These days, if you don’t simply up and agree that tolerance is the Virtu Ultimo, you will be immediately accused of advocating intolerance. That’s what happens whenever one virtue is elevated above the others – it acquires that special cachet, that unassailable quality that allows everyone to feel all righteous by attacking you. Among individuals where chastity is the supreme virtue, suggesting it is simply one admirable quality among many lays you open to charges of advocating promiscuity. Where oathkeeping is the sine qua non of good human conduct, the least acknowledgement of possible extenuation brands you as a friend of liars and encourager of thieves.
It is therefore important for all of you to know right at the outset that I do think intolerance is just great. I have every gay person in the neighborhood on speed-dial so I can harrass and threaten them randomly four or five times a week. I taught my boys to subtly but effectively sabotage any attempts by people of color – any color – to improve their lives. We splatter red paint on campaign signs of candidates we don’t like, and I have for years been part of a super-secret organization that poisons the pets of Christians who hold heretical views on Transubstantiation, Gifts of the Spirit, and Semi-Pelagianism. Worse, I have actually advocated that everyone should vote for people they agree with.
Tolerance, also known as being non-judgmental, is an inexpensive virtue, hence its current popularity. Patience, mercy, honesty, self-sacrifice, humility, generosity – these all come at a cost. Tolerance is passive, and often indistinguishable from boredom, self-centeredness, or regular bowel habits. You can be tolerant of something by ignoring it.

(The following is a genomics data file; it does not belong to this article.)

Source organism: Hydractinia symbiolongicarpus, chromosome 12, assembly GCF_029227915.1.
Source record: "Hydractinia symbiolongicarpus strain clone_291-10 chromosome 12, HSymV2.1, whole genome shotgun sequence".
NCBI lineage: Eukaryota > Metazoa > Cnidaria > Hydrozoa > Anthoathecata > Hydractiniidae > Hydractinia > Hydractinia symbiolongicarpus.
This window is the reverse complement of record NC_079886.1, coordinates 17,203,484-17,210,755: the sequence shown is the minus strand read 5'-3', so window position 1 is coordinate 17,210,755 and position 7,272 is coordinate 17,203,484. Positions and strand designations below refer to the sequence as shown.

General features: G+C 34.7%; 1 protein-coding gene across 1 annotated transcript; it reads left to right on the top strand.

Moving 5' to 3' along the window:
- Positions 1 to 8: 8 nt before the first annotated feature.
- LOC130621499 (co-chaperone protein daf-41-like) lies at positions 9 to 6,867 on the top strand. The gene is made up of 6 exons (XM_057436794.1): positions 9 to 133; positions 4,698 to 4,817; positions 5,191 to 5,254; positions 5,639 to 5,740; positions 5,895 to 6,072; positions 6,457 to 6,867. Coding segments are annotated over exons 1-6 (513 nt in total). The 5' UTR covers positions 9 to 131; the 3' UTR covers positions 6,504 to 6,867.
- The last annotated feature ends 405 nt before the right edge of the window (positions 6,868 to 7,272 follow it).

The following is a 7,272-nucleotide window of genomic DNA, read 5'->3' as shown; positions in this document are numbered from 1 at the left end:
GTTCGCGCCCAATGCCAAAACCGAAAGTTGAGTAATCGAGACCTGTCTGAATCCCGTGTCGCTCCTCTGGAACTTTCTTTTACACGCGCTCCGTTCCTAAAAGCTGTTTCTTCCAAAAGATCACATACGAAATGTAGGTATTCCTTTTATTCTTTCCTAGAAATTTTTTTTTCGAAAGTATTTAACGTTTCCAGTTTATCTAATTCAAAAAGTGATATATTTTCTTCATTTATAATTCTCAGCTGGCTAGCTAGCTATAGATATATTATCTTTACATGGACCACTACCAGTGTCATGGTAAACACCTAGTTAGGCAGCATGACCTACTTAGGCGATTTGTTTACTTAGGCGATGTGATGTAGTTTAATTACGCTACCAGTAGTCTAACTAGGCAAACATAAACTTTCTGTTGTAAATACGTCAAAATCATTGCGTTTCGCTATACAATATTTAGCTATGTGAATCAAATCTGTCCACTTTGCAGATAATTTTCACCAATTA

Curiously, the idea is widespread that tolerance is the heart of the Christian message, the most important thing that Good Ol’ Jesus taught. Not only is the idea widespread among nonbelievers, it is frequently found among Episcopalians as well (insert obvious joke here). I don’t come away from the Gospels with that impression. Jesus spoke respectfully to women and those of low status. Other than that, where does the reputation for being non-judgmental come from? The weight of judgment of Matthew chapters 5-8 is crushing. But if by tolerance we mean that brood-of-vipers, beat-the-moneylenders stuff then sign me up. Can I have an Amen?
CS Lewis, in The Problem Of Pain, contends that in that era (about 1940), the virtue elevated above the others was kindness. He criticised that virtue in much the same way I do here with tolerance: that it was too dependent on mere feelings of well-being. Sadly, I think tolerance is a natural derivative, but actually a step down from kindness.
People insisting that we be tolerant don’t really like tolerance, they just like certain categories of it, usually related to sex or to perceived underdogs. Tolerant people are actually the worst enemies of the real underdogs. Most intolerance is actually a good thing, enabling us to live next door to each other, stand in line, and drive our cars safely. Societies are built upon things they will not tolerate. We don’t tolerate spitting on the bank tellers, molesting the children, or throwing trash into the street. If societies always go overboard, it is because they are over-sensitive to the dangers of anarchy.